Kilfarrasy is along the coast west of Tramore and Garrarus. It’s a beach of jagged rocks and multi-coloured cliffs. At low tide it’s possible to walk over stony beaches kept secret by the tide past fantastic steep islands and rocks as far as Garrarus.

I have the beach to myself this morning. It is bright and blustery with a delicious chill in the air, cold and sharp like a knife held against a warm cheek focusses the mind.

A flock of Oystercatchers takes off as I walk and hop down the concrete ramp which has been broken to pieces by the sea. These beaches belong to the birds: the Herons that flap lazily over the rock pools, the Cormorants and Shags bobbing and diving on the choppy seas, the Whimbrels and the Oystercatchers nervously poking along a shoreline stitched by Sandpipers.


Even when they have taken flight, the sand is engraved with the prints of myriad bird feet, big and small. The Choughs ride the currents along the yellow cliffs, raucous as they roll their wings to dip and dive while the ravens play it cool and stay out of the way.


I want to lie down and take it in but I know I will get too cold to swim so I slip off my clothes to my swimsuit underneath and run down over the stones to the edge. The tide is on the way in. It is choppy but not as cold as the air would have you think. It takes a while to get down and I peer at my feet thinking of the weaver fish who have stung two people along the coast recently. It delivers an extremely painful sting only eased by boiling water. Ouch.

When the tide is this far out I know there are things down there moving around. Occasionally there are puffs of sand in the gold flecked water as some sea creature revs up and takes off in fright but nothing bites. The slapping waves elicit screeches worthy of an opera singer before I eventually get down. I stay in for a hundred strokes and then some. I get slapped around by the frisky waves before I bodysurf in, no longer cold.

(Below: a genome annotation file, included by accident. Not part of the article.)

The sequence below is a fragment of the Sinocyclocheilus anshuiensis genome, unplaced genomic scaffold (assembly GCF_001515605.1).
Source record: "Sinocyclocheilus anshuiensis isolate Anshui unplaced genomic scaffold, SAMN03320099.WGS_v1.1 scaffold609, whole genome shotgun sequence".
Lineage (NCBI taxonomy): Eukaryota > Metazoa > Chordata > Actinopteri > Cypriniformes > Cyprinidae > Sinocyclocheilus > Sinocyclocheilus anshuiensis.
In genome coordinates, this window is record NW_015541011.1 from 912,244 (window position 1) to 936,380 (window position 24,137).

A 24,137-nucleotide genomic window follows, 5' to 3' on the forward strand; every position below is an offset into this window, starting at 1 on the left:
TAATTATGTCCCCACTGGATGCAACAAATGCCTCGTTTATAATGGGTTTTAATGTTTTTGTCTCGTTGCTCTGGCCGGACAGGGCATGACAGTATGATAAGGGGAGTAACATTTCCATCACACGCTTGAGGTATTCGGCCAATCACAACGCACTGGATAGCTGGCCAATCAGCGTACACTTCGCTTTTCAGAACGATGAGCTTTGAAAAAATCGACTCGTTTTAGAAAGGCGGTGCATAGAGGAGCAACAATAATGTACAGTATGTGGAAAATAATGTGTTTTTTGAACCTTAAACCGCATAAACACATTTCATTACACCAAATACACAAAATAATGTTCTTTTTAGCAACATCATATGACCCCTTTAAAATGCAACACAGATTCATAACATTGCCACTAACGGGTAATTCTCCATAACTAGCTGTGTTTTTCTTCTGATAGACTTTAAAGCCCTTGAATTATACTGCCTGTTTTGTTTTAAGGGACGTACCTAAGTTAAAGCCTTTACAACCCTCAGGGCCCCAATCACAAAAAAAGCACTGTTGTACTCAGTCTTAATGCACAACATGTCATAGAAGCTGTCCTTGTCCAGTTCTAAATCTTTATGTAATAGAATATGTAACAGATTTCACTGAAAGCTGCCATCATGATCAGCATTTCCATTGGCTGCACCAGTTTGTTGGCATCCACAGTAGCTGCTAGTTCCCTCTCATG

I get dressed quickly and stay for a while. The hump of Burkes Island is still in shadow as are the rocks to the east, pointed and black like a row of rotten teeth. To the west green fields climb from the shore, bright in the sun. Two horses graze, their backs burnished umber.

The cliffs along the beach are bright yellow where they are clay, red, blue, orange and rust where the ferrous rock is visible. There have been rock falls after the wet summer and metallic looking slates, vicious and sharp, lie in piles at the base of the cliffs.

The dry sand has blown into heaps against the detritus of the tide:twists of black and crispy bladderwrack, kelp like strips of dried skin. Feathers stick out of the sand, a pink crabs leg, two limpets look like they could be the nipples of buried mermaids. All along the tide line thick sinuous cords of kelp topped with streamers lie  discarded like rah-rah sticks after an undewater rock concert.


Sandflies hover, their numbers doubled by their shadows and the sand is pock-marked with tiny insect holes. Everywhere are arrangements of stones and feathers, fragments of wood worn silver by the sea even a curl of electrical cord.

I pick up the crumpled heap of my towel and swimsuit and walk back up to the car park jeered by the Choughs. I see a familiar footprint in the sand pointed towards me. It is my own footprint from an hour earlier. A younger me, a different me, a me now gone. Strange. Strange to be alive at all.






    • If I have a good camera I will. At the moment I have only a little compact. I did take a shot of some choughs on my roof recently, I’ll try to dig it out. We see a lot of them around her. Thanks for reading Albertine 🙂


      • Thank you – I’d love to see the photo when you have time. I have put some Australian choughs up on my blog - but in fact they are not quite the same species of bird as our Northern Hemisphere ones. Happy Xmas!


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